Adaptable Robotic Locomotion and Manipulation using Tactile Sensors

Tae Myung Huh
Postdoc Researcher
UC Berkeley
Emily Gregg

Join us on Zoom: 

Description: Despite some successful demonstrations, bringing robots into our everyday lives still remains a challenge. One of the major hurdles is the sensing of contact conditions. Contact conditions profoundly affect how the robot’s actions will affect interaction forces between it and its objects, surfaces, or even other agents that it comes into contact with. Part of the motivation to monitor these interactions and how they change is that they are not entirely predictable; contact conditions and forces can change continuously or discontinuously over the course of a task. To react adequately to these kinds of changes, the robot needs tactile sensors on its hands and feet. These tactile sensors provide unique contact information, such as contact force, location, and slips, which enables adaptive robotic control in changing contact conditions. 
In this talk, I mainly present two tactile sensing studies on legged robot locomotion and dexterous manipulation. The first concerns the contacts between the feet of small legged robots and the ground. I will discuss the implementation of distributed force sensors on a hexapod robot and how the sensory information is useful for gait analysis and adaptive gait control in terrain transitions. The second concerns tactile sensing with friction-based contacts for sliding manipulation. I will present a multimodal tactile sensor that measures local normal/shear stress as well as directional (linear and rotational) slips. This information is useful for in-hand object manipulations.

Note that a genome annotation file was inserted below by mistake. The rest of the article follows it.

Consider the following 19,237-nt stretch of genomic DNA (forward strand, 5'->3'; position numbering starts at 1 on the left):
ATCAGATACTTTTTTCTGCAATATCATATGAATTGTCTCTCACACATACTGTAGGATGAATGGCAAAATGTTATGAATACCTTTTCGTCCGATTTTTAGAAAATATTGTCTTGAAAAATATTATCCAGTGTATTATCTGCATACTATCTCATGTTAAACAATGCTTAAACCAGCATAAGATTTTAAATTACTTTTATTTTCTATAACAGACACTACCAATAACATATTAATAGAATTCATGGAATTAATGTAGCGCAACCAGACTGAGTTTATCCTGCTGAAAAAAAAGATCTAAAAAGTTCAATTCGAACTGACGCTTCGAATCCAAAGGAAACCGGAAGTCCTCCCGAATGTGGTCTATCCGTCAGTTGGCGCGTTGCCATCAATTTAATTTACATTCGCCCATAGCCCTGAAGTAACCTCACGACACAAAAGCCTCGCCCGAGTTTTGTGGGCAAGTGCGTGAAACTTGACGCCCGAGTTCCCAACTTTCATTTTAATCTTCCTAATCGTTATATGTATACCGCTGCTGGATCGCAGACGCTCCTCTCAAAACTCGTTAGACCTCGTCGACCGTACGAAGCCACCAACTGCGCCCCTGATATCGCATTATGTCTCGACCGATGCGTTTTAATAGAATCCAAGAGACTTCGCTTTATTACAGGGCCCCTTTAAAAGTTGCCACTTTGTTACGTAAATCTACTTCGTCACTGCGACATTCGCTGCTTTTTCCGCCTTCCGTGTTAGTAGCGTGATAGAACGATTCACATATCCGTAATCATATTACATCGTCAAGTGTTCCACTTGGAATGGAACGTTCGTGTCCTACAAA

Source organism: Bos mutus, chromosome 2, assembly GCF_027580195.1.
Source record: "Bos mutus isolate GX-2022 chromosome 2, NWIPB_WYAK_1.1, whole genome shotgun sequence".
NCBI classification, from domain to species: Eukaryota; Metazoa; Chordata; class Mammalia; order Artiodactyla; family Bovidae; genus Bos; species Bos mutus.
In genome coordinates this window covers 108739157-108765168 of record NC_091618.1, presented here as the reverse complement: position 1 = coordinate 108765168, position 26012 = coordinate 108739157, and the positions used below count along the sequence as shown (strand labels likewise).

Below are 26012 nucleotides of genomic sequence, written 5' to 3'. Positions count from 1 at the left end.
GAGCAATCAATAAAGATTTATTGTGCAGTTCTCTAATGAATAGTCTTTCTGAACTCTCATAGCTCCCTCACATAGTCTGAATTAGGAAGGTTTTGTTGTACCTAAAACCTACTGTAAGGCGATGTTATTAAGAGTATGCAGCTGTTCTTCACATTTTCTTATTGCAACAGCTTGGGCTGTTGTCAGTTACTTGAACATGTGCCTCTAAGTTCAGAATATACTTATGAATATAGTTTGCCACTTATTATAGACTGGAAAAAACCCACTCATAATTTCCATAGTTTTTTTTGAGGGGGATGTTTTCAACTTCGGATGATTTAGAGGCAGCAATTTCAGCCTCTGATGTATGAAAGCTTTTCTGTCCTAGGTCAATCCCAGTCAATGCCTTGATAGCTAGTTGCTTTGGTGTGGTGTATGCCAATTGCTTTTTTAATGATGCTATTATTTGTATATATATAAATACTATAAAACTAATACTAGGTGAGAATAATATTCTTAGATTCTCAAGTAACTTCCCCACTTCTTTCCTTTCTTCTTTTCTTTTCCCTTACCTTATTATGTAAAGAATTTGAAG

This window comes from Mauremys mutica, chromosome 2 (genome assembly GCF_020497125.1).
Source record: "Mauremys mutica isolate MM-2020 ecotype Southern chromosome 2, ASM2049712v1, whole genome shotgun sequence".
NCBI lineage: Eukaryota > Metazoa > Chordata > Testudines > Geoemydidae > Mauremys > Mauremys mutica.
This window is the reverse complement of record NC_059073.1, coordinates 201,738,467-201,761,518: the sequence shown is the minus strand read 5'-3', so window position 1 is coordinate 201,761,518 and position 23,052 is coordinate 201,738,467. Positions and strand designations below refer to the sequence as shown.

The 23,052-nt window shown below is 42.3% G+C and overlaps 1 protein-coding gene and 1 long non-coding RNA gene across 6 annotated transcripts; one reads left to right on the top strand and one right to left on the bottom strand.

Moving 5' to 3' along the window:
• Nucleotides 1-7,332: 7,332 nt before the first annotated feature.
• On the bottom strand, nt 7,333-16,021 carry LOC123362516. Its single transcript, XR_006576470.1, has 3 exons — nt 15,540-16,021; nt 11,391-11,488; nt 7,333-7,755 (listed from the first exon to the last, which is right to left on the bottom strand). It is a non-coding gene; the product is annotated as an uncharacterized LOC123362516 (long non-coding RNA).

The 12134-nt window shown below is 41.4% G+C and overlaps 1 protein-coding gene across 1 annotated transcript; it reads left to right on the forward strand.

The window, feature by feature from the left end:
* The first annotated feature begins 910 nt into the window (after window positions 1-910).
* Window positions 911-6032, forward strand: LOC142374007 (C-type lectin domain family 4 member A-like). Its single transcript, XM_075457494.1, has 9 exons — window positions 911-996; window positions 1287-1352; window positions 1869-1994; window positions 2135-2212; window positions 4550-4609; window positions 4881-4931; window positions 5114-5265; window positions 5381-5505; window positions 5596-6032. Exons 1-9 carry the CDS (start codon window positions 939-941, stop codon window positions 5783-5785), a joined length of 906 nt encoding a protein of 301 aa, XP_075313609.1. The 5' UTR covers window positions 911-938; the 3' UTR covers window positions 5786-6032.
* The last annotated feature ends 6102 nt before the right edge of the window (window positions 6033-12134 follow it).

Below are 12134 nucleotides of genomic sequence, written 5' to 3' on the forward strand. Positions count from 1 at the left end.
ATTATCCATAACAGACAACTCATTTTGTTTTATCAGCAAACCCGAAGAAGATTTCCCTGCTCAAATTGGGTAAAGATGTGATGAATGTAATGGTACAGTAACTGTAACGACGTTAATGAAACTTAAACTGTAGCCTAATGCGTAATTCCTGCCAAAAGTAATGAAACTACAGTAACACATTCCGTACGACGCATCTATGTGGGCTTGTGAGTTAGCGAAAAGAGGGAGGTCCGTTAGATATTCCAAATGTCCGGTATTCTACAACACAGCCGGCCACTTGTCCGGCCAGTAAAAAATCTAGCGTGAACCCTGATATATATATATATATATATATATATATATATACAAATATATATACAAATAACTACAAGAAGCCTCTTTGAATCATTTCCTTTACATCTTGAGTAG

Speaker Bio: Tae Myung Huh received the B.S. degree in mechanical engineering in 2014 from Seoul National University, Seoul, South Korea, the M.S. (2016) and the Ph.D. (2020) degree in mechanical engineering from Stanford University, Stanford, CA. He is currently a postdoctoral researcher at the University of California, Berkeley, CA. His research interests include tactile / force-torque sensors, bioinspired robots, dexterous manipulation, and perception of grasping.